Wednesday, April 04, 2007

Iran hostage drama at an end

As you are no doubt aware. But what to make of it all? Jonathan Freedland, writing in today's Guardian, believes it highlights Iran's empowerment courtesy of Britain and the US. There followed many enthusiastic posts quick to endorse this view. I can't agree. He believes the situations in Afghanistan and Iran have bolstered Iran and the question of whether this is true is not for now. However, consideration of what the capture of the British sea personnel has done for Iran is much clearer.

Ahmadinejad's press conference today bordered on the comic. He was returning the British soldiers as a gift, he said, to the British people. Thank you very much. He then pinned a bravery medal to the chest of the commander of the Revolutionary Guard naval patrol. A nice touch, something for the assembled cameras and a memento for the commander. Then he criticised Britain's use of "media hype" throughout the event. Best of all - gotta love these religious tyrannies - in a reference to Faye Turney, the only female among the captured Britons, he lamented: "How can you justify sending a mother away from her home, her children. Why don't they respect the values of families in the west?" Western decadence, my friend. And you know what else? She had no choice in the matter. A right-wing blog I used to visit if I wanted to make my blood boil which is now out of commission used to write Ahmadinejad with the 'mad' emboldened. Not very subtle but I see where the author was coming from.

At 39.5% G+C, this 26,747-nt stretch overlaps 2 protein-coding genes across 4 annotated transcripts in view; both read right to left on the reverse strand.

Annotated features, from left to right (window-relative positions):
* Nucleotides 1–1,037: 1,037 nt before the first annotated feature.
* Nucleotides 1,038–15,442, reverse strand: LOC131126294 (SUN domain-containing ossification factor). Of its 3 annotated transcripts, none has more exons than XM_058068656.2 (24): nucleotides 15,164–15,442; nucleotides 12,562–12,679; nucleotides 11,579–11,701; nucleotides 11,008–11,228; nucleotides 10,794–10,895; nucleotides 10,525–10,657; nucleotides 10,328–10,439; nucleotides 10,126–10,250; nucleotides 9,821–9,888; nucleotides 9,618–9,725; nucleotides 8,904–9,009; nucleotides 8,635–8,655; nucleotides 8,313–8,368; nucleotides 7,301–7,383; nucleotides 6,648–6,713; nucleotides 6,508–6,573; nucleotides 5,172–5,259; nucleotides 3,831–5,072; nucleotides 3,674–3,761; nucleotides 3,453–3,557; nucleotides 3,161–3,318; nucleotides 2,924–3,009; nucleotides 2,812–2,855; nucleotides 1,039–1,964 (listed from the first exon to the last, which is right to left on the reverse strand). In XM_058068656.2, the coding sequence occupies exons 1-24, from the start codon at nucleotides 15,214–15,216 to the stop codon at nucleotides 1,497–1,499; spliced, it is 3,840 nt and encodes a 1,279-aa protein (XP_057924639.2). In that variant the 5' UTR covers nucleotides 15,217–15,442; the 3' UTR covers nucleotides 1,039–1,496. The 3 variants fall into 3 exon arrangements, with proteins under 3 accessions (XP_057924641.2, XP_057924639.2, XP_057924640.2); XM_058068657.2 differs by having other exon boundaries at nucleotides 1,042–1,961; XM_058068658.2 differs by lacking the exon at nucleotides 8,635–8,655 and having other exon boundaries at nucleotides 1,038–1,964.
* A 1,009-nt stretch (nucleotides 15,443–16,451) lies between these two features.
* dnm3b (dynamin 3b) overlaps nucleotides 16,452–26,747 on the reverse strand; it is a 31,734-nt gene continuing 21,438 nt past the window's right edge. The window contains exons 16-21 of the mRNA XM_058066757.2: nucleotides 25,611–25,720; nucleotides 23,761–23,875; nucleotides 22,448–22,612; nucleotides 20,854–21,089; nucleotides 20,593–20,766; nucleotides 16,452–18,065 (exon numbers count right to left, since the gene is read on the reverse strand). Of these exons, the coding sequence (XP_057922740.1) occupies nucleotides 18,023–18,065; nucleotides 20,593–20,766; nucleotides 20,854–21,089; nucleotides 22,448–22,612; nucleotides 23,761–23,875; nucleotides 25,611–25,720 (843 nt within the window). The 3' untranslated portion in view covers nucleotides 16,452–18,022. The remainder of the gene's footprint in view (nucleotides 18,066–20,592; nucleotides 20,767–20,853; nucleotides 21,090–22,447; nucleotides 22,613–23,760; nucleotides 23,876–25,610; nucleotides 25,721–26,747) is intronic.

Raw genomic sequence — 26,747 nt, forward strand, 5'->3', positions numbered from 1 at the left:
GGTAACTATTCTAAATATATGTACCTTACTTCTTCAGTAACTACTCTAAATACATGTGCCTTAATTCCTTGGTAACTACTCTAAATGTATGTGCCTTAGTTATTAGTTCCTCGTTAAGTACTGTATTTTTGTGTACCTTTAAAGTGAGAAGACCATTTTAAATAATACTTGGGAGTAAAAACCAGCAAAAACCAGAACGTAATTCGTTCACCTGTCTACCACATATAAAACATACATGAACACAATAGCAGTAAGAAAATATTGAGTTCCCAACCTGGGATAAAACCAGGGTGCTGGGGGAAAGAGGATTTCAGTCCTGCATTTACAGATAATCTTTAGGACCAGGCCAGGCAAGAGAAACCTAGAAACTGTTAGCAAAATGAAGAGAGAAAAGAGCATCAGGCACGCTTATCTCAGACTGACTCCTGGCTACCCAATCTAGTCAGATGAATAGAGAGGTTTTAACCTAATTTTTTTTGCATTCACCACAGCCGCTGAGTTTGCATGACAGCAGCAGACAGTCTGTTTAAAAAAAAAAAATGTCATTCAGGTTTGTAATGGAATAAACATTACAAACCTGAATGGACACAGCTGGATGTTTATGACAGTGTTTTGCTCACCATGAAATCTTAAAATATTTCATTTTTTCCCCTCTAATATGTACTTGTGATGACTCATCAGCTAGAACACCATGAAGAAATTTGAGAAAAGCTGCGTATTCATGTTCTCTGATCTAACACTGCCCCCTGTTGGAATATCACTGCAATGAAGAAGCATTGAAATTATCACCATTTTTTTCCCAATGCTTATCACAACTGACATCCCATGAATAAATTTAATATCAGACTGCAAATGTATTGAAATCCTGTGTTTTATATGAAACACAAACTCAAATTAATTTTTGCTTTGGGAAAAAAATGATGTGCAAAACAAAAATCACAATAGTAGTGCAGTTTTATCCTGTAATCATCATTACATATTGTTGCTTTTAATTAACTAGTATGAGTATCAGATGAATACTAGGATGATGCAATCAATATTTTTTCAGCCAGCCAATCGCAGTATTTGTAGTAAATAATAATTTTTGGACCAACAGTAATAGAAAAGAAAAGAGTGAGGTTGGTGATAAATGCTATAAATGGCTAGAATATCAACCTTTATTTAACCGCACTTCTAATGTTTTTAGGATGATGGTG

Much guff has been written about the seizure being planned and what significance it had. I find it more likely that the capture was, as the commander of HMS Cornwall hoped in the immediate aftermath, an "error at tactical level". I think this likelihood goes a long way to explaining what followed it. Assuming it was a mistake then it may have taken some time for news of the seizure to filter its way to Ahmadinejad and his coterie and all the other controlling interests in the Iranian hierarchy. I believe this explains the difficulty the Foreign Office first had in engaging with anyone at a substantial level of Iranian government. Only after some measure of a plan had been conceived were we treated to the circus and hoopla. I wonder whether Ahmadinejad detects the irony in his assertion that Britain was guilty of using media hype. I suspect he did.

The BBC website gives an overview of the events according to each side. The most interesting aspect of the British account must be this:

  • On 24 March the Iranian government told the UK - according to the UK's Ministry of Defence - that the merchant vessel was at a different location, but still within Iraqi waters.
  • When the UK pointed out to the Iranians that the location they had given was within Iraqi waters, the Iranians provided a "corrected" location, nearly 1 nautical mile away (1.9km) from its first position but within Iranian waters.
  • Even Chris Tarrant is normally stricter and insists on taking your first answer. As it was Britain accepted neither. While we may smile wryly at the Iranians' apparently less than expert grasp of longitude and latitude, questions must be asked of Britain's policy of patrolling so close to the boarder of the disputed Shatt al-Arab waterway.

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